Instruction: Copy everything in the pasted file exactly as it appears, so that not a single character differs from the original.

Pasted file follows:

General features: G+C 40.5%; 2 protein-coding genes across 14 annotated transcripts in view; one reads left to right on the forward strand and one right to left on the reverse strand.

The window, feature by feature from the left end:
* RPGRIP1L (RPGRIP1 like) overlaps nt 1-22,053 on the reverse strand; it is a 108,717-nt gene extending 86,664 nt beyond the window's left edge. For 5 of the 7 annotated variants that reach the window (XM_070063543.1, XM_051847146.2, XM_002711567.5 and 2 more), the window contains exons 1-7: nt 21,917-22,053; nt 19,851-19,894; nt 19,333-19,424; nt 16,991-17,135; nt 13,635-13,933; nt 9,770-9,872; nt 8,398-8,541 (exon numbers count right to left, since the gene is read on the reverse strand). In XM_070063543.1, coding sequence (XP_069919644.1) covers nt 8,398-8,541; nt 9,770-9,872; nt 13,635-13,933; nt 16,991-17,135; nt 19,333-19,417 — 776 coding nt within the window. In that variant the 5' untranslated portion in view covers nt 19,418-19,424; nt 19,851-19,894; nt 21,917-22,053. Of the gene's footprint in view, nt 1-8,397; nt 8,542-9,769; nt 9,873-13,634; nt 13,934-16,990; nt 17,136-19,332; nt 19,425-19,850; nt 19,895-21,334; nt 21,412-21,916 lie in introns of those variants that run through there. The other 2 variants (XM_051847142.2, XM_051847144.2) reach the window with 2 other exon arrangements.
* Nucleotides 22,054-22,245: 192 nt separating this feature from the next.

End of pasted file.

General features: G+C 40.5%; 2 protein-coding genes across 14 annotated transcripts in view; one reads left to right on the forward strand and one right to left on the reverse strand.

The window, feature by feature from the left end:
* RPGRIP1L (RPGRIP1 like) overlaps nt 1-22,053 on the reverse strand; it is a 108,717-nt gene extending 86,664 nt beyond the window's left edge. For 5 of the 7 annotated variants that reach the window (XM_070063543.1, XM_051847146.2, XM_002711567.5 and 2 more), the window contains exons 1-7: nt 21,917-22,053; nt 19,851-19,894; nt 19,333-19,424; nt 16,991-17,135; nt 13,635-13,933; nt 9,770-9,872; nt 8,398-8,541 (exon numbers count right to left, since the gene is read on the reverse strand). In XM_070063543.1, coding sequence (XP_069919644.1) covers nt 8,398-8,541; nt 9,770-9,872; nt 13,635-13,933; nt 16,991-17,135; nt 19,333-19,417 — 776 coding nt within the window. In that variant the 5' untranslated portion in view covers nt 19,418-19,424; nt 19,851-19,894; nt 21,917-22,053. Of the gene's footprint in view, nt 1-8,397; nt 8,542-9,769; nt 9,873-13,634; nt 13,934-16,990; nt 17,136-19,332; nt 19,425-19,850; nt 19,895-21,334; nt 21,412-21,916 lie in introns of those variants that run through there. The other 2 variants (XM_051847142.2, XM_051847144.2) reach the window with 2 other exon arrangements.
* Nucleotides 22,054-22,245: 192 nt separating this feature from the next.